Herpetofauna: One Life's List

Crotalus horridus
Timber Rattlesnake

St. Louis Co., Missouri.  April 20, 1982.

I found my first Timber Rattlesnake in a tree, twenty five feet off the ground.  Along the Missouri river are bluffs that run for miles, and in  places there are good den sites for rattlesnakes to hole up during the winter.  The trick is to be there when the snakes are emerging, which in Missouri would be around the middle of April.

So there I was, in the right place at the right time, scanning the ledges along the bluffs, and the ground at the base.  Alonzo, my friend and frequent herping companion, spotted a Black Rat Snake in a tree growing up from the base of the bluffs, and as we were looking at it, he spotted a Timber Rattler in the next tree over!  The top photo shows Alonzo clambering upward towards the snake, which I have highlighted with a red arrow underneath.  He managed to get the rattler out of the tree, and we spent quite a bit of time examining the creature.  It only rattled once, and briefly, doing its best to crawl away from us.  This was our first rattlesnake of any kind!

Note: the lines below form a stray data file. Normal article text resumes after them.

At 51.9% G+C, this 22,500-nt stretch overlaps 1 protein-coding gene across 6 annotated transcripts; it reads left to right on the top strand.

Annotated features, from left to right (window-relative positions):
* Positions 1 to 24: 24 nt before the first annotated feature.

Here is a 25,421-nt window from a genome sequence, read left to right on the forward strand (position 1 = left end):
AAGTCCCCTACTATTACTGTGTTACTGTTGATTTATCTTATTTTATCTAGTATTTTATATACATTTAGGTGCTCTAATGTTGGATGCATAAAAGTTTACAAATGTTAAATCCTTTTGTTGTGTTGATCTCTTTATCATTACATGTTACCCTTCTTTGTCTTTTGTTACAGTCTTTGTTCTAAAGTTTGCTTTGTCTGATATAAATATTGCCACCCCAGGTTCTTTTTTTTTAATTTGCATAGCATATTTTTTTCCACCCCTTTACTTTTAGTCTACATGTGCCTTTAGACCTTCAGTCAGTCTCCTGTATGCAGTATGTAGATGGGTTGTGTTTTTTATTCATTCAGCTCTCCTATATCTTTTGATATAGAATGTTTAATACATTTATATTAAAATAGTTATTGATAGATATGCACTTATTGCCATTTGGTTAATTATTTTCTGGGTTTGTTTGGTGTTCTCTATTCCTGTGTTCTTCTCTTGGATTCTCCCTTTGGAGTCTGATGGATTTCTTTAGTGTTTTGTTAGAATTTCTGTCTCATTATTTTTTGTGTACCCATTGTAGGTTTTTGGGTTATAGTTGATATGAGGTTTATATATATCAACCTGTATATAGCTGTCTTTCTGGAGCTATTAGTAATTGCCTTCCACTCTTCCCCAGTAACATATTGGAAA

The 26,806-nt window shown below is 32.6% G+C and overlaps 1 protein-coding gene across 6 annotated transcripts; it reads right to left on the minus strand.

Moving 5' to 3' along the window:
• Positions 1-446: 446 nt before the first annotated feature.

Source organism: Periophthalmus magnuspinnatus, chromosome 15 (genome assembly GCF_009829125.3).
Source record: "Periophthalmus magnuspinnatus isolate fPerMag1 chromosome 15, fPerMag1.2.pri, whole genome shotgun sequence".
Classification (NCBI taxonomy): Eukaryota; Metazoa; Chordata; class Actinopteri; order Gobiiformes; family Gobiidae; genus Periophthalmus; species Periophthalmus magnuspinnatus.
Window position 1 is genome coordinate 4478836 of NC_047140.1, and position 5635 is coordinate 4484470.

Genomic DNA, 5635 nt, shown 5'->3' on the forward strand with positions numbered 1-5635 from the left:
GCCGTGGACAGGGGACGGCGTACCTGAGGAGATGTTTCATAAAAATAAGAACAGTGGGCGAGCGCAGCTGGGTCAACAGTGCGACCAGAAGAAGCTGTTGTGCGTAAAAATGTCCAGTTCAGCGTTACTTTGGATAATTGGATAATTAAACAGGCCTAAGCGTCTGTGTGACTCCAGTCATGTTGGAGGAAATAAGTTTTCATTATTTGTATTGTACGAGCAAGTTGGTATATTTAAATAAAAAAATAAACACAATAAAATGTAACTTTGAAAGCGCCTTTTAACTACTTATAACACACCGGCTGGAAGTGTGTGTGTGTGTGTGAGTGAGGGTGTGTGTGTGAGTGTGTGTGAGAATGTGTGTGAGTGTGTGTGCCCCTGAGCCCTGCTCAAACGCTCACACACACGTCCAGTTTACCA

I saw a second Timber that day under even more unusual circumstances. Climbing up a section of bluff, I spotted a fist-sized hole above my head, a perfect spot for a handhold. A little voice in my head said 'you had better look in that hole before you put your hand in it." Sure enough, when I raised my head high enough I could see a large golden triangle that was the head of an adult horridus, which slowly pulled back into what was a rather deep hole in the bluff.  Sometimes it pays to listen to the voices in your head...






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